3. Sohan Singh and Mula Singh appeared as prosecution witnesses and deposed to the appellant having fired the shots by which his father was hit and which led to his death. According to the learned Sessions Judge and the High Court Mula Singh who was the brother of the deceased tried to show a soft corner for the appellant because he stated at the trial that the deceased was a Nihang Sikh who carried a Barchha and that he had advanced threateningly towards the accused immediately before the appellant fired the shot. No Barchha was found at the spot and the appellant had not stated in the statement Under Section 342, Criminal Procedure Code, that he apprehended any harm at the hands of his father. At any rate the Sessions Judge and the High Court relied on the evidence of these two witnesses as also the fact that the appellant had surrendered his rifle & ammunition to his company Commander a day after the occurrence and had made an extra-judicial confession to Lachhman Singh P.W. One empty shell had been found at the spot and according to the evidence of the Forensic Expert that shell had been fired from the rifle which had been surrendered by the appellant.

4. Special leave to appeal was granted on the question of the nature of offence and the sentence only. The only argument which has been addressed on behalf of the appellant is based on the statement of Mula Singh P.W. 3 the brother of the deceased. In cross-examination he stated follows :

Murta Singh was a Nehang. I am also a Nehang. Murta Singh used to keep a barchha with him. Murta Singh with a barchha in his hand proceeded towards the accused and the accused advanced towards him with a rifle in his hand. Murta Singh told the accused while advancing that he would deal with him. The accused thereafter fired the shots at Murta Singh. When the accused had fired the shots which struck Murta Singh then Sohan Singh was near the Jhallar.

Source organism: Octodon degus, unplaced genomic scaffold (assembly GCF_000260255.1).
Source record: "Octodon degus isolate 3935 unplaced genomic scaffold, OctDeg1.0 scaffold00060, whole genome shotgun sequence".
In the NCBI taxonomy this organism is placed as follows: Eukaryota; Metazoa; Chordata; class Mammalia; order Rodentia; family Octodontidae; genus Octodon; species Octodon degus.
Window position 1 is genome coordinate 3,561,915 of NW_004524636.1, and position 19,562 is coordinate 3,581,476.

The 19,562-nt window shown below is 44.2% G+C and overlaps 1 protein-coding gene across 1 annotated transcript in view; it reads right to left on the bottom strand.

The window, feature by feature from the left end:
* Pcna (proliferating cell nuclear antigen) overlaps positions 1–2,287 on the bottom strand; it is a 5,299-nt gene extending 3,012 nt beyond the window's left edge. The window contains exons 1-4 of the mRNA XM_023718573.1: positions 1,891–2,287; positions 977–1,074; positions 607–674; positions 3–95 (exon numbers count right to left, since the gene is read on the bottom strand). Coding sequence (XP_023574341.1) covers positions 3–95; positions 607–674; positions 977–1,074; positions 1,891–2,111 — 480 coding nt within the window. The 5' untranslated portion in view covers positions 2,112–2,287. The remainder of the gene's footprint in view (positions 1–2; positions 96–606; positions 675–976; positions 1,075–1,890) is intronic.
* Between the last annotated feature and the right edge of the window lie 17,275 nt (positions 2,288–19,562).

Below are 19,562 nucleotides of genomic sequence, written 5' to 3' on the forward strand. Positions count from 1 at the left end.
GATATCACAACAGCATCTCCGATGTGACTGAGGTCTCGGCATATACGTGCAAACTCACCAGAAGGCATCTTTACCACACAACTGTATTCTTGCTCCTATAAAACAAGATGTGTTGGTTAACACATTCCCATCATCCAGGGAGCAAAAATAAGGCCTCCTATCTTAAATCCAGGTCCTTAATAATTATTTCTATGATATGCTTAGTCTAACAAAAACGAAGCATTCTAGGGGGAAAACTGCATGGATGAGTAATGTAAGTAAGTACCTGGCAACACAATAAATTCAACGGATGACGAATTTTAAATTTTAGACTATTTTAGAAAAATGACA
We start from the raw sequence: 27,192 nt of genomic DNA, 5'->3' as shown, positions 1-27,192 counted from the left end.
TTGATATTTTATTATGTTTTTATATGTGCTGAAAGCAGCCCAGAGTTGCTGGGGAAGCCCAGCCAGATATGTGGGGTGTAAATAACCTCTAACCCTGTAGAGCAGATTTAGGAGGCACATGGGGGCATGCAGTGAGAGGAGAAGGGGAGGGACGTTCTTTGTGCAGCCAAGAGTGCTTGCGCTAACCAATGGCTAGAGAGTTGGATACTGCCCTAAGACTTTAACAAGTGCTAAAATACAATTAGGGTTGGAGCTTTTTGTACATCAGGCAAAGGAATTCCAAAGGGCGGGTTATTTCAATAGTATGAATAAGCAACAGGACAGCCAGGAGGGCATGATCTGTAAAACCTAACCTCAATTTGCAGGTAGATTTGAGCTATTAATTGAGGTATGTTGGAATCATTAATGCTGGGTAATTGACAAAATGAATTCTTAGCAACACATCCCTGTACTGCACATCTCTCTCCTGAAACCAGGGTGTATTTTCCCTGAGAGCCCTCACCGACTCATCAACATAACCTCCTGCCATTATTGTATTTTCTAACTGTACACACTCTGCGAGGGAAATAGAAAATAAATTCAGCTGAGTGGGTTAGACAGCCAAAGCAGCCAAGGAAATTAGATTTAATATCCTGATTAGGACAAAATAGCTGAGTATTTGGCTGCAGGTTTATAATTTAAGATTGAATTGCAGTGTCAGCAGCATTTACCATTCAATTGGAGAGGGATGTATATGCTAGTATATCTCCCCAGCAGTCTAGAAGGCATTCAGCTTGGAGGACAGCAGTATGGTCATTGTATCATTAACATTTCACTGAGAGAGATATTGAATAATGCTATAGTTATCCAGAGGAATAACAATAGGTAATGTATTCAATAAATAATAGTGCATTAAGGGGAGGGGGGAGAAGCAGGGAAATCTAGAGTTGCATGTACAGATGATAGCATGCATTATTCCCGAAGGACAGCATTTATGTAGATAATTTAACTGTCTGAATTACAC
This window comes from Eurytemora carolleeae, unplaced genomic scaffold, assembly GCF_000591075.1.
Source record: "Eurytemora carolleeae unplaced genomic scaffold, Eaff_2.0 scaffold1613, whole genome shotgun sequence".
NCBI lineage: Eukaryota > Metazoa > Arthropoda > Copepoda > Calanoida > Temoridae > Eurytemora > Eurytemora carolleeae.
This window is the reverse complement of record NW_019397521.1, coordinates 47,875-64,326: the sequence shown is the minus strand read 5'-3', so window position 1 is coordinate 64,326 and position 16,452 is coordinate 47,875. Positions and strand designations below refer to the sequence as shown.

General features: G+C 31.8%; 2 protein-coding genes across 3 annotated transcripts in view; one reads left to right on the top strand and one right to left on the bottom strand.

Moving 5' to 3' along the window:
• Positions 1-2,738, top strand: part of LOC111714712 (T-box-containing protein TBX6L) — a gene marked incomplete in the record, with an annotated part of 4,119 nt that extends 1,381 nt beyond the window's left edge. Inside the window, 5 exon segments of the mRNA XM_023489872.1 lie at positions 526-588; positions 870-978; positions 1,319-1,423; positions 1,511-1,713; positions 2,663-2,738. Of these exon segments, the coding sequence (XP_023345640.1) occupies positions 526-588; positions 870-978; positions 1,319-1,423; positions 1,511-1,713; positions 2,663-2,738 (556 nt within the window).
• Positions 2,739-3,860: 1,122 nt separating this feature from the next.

The statement of this witness had been got recorded by the police Under Section 164, Criminal Procedure Code. In the judgment of the High Court it is stated that it was only at the trial that Mula Singh made the above statement and that he never mentioned anything about the incident of Barchhi at any prior stage. It is difficult to discover how the High Court made the observation that the aforesaid statement was made by Mula Singh only at the trial before the Sessions Judge. It was open to the Counsel for the prosecution to ask for permission to cross-examine Mula Singh and confront him with his previous statements made Under Section 164, Criminal Procedure Code, and to the police. Even if Mula Sing tried to help the appellant it is difficult to believe that he made out a completely false story. It looks most probable that some kind of provocation was offered by Murta Singh to the appellant before he fired the shots. It is also difficult to believe that a son would kill his father simply because he sided with his step-brother in the matter of taking of water from the Jhallar particularly when the father had been fair to all the sons and had given equal areas of land to them.

5. According to the medical evidence the injuries which had been inflicted on the deceased by means of the rifle shots were sufficient to cause death in the ordinary course of nature. The offence committed by the appellant was clearly one Under Section 302, Indian Penal Code. The evidence which has been believed fully established that the appellant was responsible for firing those shots. But we do not consider that in view of the circumstances adverted to by us it was a case for inflicting the sentence of death.

6. The appeal is allowed only to the extent that instead of the sentence of death the appellant shall undergo imprisonment for life. In all other respects the appeal is dismissed.